In honor of today’s twitter biometric chat on iris biometrics, here’s a post from July 30 containing thoughts on the implications of a recent iris biometrics hack…
A couple of weeks ago, when the news broke that someone had claimed to have “hacked” iris biometrics by reverse engineering a template into an image of an iris that would be accepted by an iris recognition system, I said: It’s not a real biometric modality until someone hacks it.
That’s because a hacking claim can generate a lot of media publicity even if it doesn’t constitute proof that a technology is fatally flawed. Where’s the publicity value of hacking something that nobody uses, anyway? Claims like this can also be taken as a sign that a new technology, iris biometrics in this case, has crossed some sort of adoption and awareness threshold.
So what about the hack? Now that more information is available and assuming that Wired has things about right, “experiment” is a far better descriptor than “hack” for what actually went down. “Hack” would seem to indicate that a system can be manipulated into behaving unexpectedly and with exploitable consequences in its real world conditions. Think of picking a lock. A doorknob with a key hole can be manipulated by tools that aren’t the proper key to open a locked door in its normal operating environment.
The method that the researchers relied upon to develop the fake iris from the real template bears no resemblance to the lock-picking example. What the researchers did is known as hill-climbing. In simple terms, it’s like playing the children’s game Cold-Warm-Hot but the feedback is more detailed. A hill-climbing experiment relies upon the system being experimented on giving detailed information back to the experimenter about how well the experimenter is doing. The experimenter presents a sample and the system gives a score (cold, warm, hot). The experimenter refines the sample and hopes the score will improve. Lather, rinse, repeat. A few hundred iterations later, the light turns green.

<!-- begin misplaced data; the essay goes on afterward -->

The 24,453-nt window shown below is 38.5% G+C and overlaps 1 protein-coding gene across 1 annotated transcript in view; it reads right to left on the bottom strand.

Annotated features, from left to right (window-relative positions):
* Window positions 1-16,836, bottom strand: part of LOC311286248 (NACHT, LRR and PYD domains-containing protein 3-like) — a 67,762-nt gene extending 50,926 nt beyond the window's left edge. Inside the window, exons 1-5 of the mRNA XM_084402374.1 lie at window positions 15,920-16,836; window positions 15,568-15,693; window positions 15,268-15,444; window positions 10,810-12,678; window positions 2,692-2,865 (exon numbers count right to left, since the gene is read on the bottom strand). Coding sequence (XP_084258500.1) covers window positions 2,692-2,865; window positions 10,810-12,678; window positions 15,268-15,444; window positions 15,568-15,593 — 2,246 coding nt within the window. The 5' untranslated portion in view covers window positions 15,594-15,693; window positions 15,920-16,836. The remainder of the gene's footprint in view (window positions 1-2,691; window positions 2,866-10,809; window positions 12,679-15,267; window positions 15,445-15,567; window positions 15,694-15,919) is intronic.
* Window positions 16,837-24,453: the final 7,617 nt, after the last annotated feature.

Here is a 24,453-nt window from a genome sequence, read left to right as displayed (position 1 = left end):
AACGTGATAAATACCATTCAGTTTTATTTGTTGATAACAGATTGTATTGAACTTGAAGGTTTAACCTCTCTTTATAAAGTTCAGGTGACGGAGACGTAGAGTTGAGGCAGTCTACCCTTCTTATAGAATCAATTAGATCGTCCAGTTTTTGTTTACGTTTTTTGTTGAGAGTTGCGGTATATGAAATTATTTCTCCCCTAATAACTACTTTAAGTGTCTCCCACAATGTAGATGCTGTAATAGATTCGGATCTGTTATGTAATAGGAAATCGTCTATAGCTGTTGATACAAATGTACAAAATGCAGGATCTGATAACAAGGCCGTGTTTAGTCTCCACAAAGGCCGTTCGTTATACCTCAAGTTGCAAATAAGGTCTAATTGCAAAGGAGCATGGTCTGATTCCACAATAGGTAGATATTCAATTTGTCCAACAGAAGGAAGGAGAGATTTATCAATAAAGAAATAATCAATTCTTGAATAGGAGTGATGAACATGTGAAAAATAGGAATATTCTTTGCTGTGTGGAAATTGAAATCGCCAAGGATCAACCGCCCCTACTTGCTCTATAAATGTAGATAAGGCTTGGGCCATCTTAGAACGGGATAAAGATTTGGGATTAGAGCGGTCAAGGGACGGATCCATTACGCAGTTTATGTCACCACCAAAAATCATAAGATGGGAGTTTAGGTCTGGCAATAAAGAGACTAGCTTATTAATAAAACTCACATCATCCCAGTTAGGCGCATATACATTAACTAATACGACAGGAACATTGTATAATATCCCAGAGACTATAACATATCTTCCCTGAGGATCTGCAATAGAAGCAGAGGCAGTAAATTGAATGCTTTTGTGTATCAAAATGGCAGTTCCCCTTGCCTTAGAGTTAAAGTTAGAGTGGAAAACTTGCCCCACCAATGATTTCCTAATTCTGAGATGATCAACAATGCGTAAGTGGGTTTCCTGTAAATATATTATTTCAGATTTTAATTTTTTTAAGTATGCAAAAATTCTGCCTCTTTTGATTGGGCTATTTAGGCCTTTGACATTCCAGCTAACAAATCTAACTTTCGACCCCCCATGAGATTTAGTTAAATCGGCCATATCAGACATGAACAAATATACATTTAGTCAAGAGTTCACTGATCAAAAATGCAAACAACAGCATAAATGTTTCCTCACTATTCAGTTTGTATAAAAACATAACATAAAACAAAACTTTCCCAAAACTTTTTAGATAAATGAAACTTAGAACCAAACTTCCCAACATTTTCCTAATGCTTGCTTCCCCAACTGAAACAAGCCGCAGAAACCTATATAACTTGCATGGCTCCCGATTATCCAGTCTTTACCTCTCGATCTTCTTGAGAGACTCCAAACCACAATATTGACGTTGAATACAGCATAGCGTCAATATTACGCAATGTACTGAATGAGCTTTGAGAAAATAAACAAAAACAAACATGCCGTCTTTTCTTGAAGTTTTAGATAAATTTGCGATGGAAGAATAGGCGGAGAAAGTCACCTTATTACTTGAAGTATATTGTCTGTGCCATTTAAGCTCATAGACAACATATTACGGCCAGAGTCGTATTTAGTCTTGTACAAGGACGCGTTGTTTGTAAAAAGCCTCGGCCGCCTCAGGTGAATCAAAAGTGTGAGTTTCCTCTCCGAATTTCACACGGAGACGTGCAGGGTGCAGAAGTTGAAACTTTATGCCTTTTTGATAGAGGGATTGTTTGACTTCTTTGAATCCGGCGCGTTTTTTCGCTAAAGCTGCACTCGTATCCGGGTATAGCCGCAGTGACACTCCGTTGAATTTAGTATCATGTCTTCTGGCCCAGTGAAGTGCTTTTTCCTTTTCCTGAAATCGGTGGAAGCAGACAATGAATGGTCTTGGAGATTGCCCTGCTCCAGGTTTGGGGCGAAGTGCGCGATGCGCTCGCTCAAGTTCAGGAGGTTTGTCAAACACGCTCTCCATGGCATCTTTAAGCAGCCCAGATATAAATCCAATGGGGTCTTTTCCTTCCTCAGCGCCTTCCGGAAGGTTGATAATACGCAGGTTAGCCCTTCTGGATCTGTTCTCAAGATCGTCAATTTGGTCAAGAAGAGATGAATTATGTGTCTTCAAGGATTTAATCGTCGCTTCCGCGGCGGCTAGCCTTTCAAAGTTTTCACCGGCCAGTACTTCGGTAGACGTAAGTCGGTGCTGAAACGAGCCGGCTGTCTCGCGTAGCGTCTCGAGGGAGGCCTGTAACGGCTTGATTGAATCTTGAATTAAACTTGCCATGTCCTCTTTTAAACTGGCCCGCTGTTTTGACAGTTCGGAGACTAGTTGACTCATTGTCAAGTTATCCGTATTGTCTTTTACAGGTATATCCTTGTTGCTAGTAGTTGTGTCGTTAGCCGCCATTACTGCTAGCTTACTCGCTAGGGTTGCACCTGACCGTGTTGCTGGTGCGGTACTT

Technically, you don’t even need to have a sample (template) to start hill climbing. You could just start feeding the system random characters until you hit upon a combination that fit the template’s template(?).
This is one of those exercises that is academically interesting but doesn’t provide much useful information to system engineers or organization managers. Scientific experiments deal with their subjects by isolating and manipulating one variable at a time. Real world security systems are deployed with careful consideration of the value of what is being protected and a dependence upon all sorts of environmental factors.
A person who wanted to bypass an iris scanner using this method in the real world would:
1. Hack into a biometric database to steal a template of an authorized user; pray templates aren’t encrypted
2. Determine which biometric algorithm (which company’s technology) generated the template
3. Buy (or steal) that company’s software development kit
4. Build and successfully run the hill-climbing routine
5. Print the resulting image using a high quality printer
6. Go to the sensor
7. Place print-out in front of iris scanner
8. Cross fingers
Simple, right? Compared to what?
Once you’re talking about hacking into unencrypted biometric template databases (and depending upon your CRUD privileges) almost anything is possible and little of it requires Xeroxing yourself a pair of contact lenses.
Why not just blow away the whole database of iris templates? Problem solved. The scanners, now just locks with no key, would have to be disabled at least temporarily.
If stealth is more your style, just hack into the database, create a credential for yourself by placing your very own iris template in there and dispense with the whole rigmarole of the hill-climbing business. Delete your template (and why not all the others) after the heist.
If your hacking skillz aren’t up to the task, you could stalk someone who is already enrolled with a Nikon D4 and a wildlife photography lens and skip steps one thru four (and eight) on the above list.
You could trick, threaten or bribe someone into letting you in.
Break the door or a window.
The elaborateness of the process undertaken by the researchers pretty much proves that the iris sensor isn’t going to be the weak link in any real world security deployment.